“The Invisible Man” (Universal)
By Catholic News Service
Shortly after escaping her maniacally possessive live-in boyfriend (Oliver Jackson-Cohen), a cutting-edge optics researcher, a former architect (fervent Elisabeth Moss) learns that he has killed himself and left her a sizable portion of his vast wealth. But a series of unsettling events soon convinces her that he faked his death and is somehow stalking her, even though she can’t see him. Understandably, both her sister (Harriet Dyer), who aided her getaway, and the childhood friend (Aldis Hodge), in whose home she has taken refuge, refuse to accept this outlandish idea and, with her former lover apparently intent on ruining her life, her plight becomes increasingly desperate.
Though far more intelligent than many thrillers, writer-director Leigh Whannell’s remarkably absorbing monster movie, which bears only a very distant relationship to H.G. Wells’ 1897 novel, includes intense bloodletting while its conclusion appeals to viewers’ basest instincts. Only the gulf separating the film’s sci-fi scenario from anything in the real world makes it acceptable for a narrow swath of grown-ups.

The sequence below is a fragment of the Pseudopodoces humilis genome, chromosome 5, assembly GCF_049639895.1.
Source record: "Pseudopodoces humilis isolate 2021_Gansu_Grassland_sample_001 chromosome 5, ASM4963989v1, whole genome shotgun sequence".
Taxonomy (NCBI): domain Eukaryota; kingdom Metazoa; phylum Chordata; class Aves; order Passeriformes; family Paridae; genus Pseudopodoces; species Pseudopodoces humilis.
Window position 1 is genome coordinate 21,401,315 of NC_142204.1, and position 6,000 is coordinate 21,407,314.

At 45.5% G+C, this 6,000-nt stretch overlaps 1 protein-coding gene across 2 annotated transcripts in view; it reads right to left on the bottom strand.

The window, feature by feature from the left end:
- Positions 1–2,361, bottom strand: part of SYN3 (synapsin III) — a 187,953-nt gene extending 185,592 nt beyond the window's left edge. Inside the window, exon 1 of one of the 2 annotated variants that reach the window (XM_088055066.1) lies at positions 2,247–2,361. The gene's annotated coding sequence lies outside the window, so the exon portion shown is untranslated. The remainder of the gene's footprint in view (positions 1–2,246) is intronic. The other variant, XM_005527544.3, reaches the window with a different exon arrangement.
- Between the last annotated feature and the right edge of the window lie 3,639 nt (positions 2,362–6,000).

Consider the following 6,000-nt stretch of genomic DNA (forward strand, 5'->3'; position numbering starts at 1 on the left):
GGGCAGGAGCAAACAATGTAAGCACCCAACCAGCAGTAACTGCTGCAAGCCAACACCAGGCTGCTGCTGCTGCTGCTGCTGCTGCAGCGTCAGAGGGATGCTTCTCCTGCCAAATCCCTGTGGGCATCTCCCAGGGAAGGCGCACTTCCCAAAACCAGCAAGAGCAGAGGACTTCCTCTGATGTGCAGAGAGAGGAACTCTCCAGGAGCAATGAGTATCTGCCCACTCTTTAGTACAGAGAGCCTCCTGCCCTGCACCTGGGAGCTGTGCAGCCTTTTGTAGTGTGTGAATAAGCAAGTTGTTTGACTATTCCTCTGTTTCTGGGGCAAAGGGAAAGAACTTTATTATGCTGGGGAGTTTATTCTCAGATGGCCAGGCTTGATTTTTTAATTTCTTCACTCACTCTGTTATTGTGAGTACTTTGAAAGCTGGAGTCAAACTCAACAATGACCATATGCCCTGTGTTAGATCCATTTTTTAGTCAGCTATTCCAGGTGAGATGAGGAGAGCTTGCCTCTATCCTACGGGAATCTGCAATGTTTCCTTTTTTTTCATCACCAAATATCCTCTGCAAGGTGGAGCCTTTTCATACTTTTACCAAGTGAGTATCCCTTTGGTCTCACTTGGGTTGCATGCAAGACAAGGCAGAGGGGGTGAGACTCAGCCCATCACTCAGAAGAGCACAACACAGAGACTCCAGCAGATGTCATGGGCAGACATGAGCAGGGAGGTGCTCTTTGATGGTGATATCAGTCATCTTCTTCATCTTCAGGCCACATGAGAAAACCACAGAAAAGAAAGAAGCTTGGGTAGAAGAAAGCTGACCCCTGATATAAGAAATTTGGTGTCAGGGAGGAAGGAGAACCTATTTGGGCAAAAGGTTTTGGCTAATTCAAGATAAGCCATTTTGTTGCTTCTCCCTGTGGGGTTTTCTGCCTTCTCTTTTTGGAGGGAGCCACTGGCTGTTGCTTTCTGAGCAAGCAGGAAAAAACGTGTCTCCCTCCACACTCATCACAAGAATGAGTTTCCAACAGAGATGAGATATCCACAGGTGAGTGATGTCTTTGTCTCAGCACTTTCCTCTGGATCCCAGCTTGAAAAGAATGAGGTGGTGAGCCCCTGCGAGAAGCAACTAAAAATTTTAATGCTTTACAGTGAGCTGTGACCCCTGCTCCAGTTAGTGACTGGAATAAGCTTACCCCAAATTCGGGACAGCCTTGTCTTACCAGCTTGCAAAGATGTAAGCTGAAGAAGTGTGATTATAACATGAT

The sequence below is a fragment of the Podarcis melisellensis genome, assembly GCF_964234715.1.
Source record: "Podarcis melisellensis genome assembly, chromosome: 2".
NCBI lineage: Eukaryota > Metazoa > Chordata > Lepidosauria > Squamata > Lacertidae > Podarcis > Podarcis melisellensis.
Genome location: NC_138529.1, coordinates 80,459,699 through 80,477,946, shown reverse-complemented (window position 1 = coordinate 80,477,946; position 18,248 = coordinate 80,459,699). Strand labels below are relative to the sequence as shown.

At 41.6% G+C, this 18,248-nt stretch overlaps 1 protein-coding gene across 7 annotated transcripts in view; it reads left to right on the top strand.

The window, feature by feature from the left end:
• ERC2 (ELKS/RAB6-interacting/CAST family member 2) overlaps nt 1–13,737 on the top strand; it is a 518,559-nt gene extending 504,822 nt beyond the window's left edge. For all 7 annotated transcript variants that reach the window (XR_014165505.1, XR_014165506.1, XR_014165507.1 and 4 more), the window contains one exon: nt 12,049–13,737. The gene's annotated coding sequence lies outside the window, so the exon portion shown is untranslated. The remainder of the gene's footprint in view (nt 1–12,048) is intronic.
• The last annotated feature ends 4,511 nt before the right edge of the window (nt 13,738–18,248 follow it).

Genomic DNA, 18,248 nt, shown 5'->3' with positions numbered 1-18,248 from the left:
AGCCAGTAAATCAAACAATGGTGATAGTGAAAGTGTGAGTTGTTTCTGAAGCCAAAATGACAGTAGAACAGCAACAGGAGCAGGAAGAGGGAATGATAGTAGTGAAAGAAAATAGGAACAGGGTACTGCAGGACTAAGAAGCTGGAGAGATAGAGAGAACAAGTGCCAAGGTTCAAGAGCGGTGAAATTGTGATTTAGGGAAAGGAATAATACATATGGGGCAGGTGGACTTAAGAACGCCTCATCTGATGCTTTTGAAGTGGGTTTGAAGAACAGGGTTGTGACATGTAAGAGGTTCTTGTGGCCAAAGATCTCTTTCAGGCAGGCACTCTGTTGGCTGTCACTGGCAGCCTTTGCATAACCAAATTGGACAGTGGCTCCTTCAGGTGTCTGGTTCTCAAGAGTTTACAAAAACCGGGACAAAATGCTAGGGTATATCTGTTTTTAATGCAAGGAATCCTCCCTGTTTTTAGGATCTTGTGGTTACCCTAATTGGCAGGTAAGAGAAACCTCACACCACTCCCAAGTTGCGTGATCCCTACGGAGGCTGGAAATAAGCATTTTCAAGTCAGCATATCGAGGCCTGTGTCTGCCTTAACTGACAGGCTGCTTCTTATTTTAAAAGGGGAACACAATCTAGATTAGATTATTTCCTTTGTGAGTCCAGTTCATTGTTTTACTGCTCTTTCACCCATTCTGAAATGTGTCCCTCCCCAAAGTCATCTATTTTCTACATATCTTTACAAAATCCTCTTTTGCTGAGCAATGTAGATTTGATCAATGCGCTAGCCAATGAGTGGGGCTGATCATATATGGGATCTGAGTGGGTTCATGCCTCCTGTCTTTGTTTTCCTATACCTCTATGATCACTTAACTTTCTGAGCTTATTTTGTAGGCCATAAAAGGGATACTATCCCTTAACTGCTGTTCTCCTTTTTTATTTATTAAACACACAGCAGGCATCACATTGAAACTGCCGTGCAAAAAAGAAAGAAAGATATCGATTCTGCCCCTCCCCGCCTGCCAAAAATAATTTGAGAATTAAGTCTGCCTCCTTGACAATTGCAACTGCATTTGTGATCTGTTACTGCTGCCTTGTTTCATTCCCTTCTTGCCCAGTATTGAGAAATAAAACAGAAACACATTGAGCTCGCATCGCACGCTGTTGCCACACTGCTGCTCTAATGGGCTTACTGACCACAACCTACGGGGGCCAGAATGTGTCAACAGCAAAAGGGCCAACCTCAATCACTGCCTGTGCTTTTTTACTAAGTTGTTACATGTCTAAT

Much gory violence, including gunplay, vigilantism and vengeance themes, cohabitation, at least one use of profanity, about a half-dozen rough terms, fleeting crude and crass language. The Catholic News Service classification is L — limited adult audience, films whose problematic content many adults would find troubling. The Motion Picture Association rating is R — restricted. Under 17 requires accompanying parent or adult guardian.